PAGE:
However, a bipartisan Senate Armed Services Committee report in December traced the abuses at Abu Ghraib to the approval of the techniques by senior Bush administration officials, including former Defense Secretary Donald H. Rumsfeld.
Cheney said that “only detainees of the highest intelligence value” were subjected to the harsh interrogation techniques, and he cited Khalid Sheikh Mohammad, the alleged mastermind of the 9-11 attacks.

He didn’t mention Abu Zubaydah, the first senior al Qaida operative to be captured after 9-11. Former FBI special agent Ali Soufan told a Senate subcommittee last week that his interrogation of Zubaydah using traditional methods elicited crucial information, including Mohammed’s alleged role in 9-11.

The decision to use the harsh interrogation methods “was one of the worst and most harmful decisions made in our efforts against al Qaida,” Soufan said.
Cheney said that “the key to any strategy is accurate intelligence,” but the Bush administration ignored warnings from experts in the CIA, the Defense Intelligence Agency, the State Department, the Department of Energy and other agencies, and used false or exaggerated intelligence supplied by Iraqi exile groups and others to help make its case for the 2003 invasion.

Cheney made no mention of al Qaida operative Ali Mohamed al Fakheri, who’s known as Ibn Sheikh al Libi, whom the Bush administration secretly turned over to Egypt for interrogation in January 2002. While allegedly being tortured by Egyptian authorities, Libi provided false information about Iraq’s links with al Qaida, which the Bush administration used despite doubts expressed by the DIA.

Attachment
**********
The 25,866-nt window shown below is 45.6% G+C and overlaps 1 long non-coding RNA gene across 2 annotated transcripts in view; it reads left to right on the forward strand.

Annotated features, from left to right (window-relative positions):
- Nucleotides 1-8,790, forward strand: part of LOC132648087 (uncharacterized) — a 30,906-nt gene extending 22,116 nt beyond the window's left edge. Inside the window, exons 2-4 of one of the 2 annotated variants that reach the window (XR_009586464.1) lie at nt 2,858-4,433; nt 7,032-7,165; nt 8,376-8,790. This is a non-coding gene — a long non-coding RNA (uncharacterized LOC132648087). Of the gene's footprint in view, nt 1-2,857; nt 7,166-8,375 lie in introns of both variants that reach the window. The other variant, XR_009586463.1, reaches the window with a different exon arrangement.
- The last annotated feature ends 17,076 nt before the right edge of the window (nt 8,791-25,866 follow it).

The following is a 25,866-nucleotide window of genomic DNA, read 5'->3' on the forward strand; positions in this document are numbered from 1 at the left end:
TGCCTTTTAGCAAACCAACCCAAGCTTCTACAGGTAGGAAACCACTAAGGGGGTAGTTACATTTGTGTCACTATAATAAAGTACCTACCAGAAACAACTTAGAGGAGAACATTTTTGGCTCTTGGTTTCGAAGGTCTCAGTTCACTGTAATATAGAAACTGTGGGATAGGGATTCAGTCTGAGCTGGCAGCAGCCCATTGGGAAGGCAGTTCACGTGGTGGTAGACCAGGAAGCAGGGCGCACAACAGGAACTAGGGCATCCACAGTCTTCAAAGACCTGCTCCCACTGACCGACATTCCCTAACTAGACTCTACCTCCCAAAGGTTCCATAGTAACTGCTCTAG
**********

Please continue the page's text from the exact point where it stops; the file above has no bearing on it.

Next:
A state-run Libyan newspaper said Libi committed suicide recently in a Libyan jail.

Cheney accused Obama of “the selective release” of documents on Bush administration detainee policies, charging that Obama withheld records that Cheney claimed prove that information gained from the harsh interrogation methods prevented terrorist attacks.

“I’ve formally asked that (the information) be declassified so the American people can see the intelligence we obtained,” Cheney said. “Last week, that request was formally rejected.”

However, the decision to withhold the documents was announced by the CIA, which said that it was obliged to do so by a 2003 executive order issued by former President George W. Bush prohibiting the release of materials that are the subject of lawsuits.

Cheney said that only “ruthless enemies of this country” were detained by U.S. operatives overseas and taken to secret U.S. prisons.